In Memoriam: Polystyle Publications editor John Harvey

Pippin in Playland Editor John Harvey

Pippin in Playland Editor John Harvey

We’re sorry to report the passing of former Polystyle Publications staff member John Harvey, whose duties included editor of Pippin in Playland, and who also wrote the title’s “Sooty and Sweep” stories.

John passed away 15th January 2020, aged 89.

Growing up in Tottenham, John left school at 14, and did his National Service with the RAF. During his media career, he worked for the Croydon Times and, later, the Ham and High in Hampstead.

In comics, he will be best known for his work as editor of Polystyle Publications Pippin in Playland, introduced to the company by Arthur Thorne, where he also wrote the stories for “Sooty and Sweep“.

Working at Polystyle from the mid-1960s until 1980, when he was made redundant, he also had a wider editorial role within the company, working on licensed material, such as agreeing stories and artwork for “Ivor the Engine” with the show’s creators, Peter Firmin and Oliver Postgate.

He also had dealing with actor Jon Pertwee for the company’s “Doctor Who” strips, presumably for TV Comic.(His work in this area is to be documented by Colin Brockhurst in an upcoming issue of Vworp! Vworp! magazine).

“Ivor the Engine: art by Peter Firmin for Pippin in Playland, date unknown

A popular staff member at Polystyle, artist and veteran illustrator Jim Eldridge, whose many credits include “Tarzan” for TV Comic, “Roy of the Rovers”, and numerous strips for several girls comics, drew a picture of John, which the writer kept his entire life.

John also worked with and spoke highly of artist, editor script writer Dick Millington, who died in 2015, and also worked with creators such as Roger Noel Cook, who’s best known for his work on TV Comic, particularly his long run writing “Doctor Who”.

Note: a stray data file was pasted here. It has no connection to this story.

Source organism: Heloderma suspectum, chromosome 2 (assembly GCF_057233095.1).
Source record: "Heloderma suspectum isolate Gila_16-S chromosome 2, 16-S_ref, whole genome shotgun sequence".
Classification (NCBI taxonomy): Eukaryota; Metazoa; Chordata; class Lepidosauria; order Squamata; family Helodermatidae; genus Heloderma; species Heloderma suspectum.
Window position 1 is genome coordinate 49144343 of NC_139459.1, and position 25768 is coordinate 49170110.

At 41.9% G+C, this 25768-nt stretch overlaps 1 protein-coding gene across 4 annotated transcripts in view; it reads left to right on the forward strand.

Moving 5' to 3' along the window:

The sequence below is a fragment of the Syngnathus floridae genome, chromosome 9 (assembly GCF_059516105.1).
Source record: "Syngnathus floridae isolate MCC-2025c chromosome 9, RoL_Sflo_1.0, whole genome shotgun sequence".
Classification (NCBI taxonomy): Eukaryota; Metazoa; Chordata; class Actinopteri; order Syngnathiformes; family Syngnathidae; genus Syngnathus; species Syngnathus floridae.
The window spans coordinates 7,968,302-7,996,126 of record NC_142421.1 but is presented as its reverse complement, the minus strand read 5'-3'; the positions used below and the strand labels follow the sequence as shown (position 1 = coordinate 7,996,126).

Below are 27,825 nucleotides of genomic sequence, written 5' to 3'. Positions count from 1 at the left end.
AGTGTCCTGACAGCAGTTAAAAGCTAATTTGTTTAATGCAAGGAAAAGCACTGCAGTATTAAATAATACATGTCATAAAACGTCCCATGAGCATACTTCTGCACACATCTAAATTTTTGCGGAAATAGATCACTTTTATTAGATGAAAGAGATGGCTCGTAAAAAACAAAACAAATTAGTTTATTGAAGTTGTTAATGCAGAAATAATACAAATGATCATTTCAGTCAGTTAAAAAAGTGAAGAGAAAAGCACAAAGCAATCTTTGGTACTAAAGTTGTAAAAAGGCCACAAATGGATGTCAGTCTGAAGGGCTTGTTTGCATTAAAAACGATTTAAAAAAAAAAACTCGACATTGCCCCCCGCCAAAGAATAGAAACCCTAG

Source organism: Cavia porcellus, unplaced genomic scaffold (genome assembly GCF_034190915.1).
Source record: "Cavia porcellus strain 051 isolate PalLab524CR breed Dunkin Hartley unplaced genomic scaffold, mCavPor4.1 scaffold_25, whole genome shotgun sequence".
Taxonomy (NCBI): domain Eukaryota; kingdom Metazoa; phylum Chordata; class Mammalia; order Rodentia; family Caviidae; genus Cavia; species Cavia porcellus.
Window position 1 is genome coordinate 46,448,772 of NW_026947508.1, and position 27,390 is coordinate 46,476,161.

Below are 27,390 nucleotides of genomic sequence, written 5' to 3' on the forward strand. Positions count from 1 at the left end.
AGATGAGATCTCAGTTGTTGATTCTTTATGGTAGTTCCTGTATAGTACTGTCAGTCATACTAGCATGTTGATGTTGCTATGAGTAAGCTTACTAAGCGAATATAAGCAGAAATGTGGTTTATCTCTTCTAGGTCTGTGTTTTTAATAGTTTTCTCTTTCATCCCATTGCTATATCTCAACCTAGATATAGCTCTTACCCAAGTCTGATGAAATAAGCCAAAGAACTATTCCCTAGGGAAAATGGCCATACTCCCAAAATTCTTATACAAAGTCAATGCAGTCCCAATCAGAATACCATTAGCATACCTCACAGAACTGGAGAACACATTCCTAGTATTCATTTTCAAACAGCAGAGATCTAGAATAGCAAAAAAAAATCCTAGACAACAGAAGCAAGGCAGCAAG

Pippin in Playland, the title debuting in July 1975, was the result of a merger of two other Polystyle titles – Pippin, launched in 1966 (cover dated 24th September 1966), and Playland, launched in 1969 (cover dated 13th January 1969).

The titles featured stories based on young children’s BBC TV favourites, rotated over time as older series disappeared and new series began. These included Oliver Postgate and Peter Firmin’s The Pogles (whose Pippin character gave the comic its name), Camberwick Green, Trumpton and Chigley, Ivor the Engine, Sooty and Sweep and many more. Some characters appeared in both Pippin and Playland before the merger.

Each issue was around 16 pages in colour and black and white, and also featured a puzzle page, readers letters and photographs, and a Bible story, the latter for Pippin in Playland usually written by John.

Stories were generally of four or eight numbered panels, with a short sentence below each illustration (similar to the Express newspaper strip, Rupert the Bear), although some stories did appear in prose form.

Running for 1044 issues, the final edition of Pippin in Playland was cover dated 26th September 1986, when it was absorbed into Buttons. Separate hardback annuals for both Pippin and Playland were also published even after the merger, containing new stories and puzzles. Regular holiday specials were also published.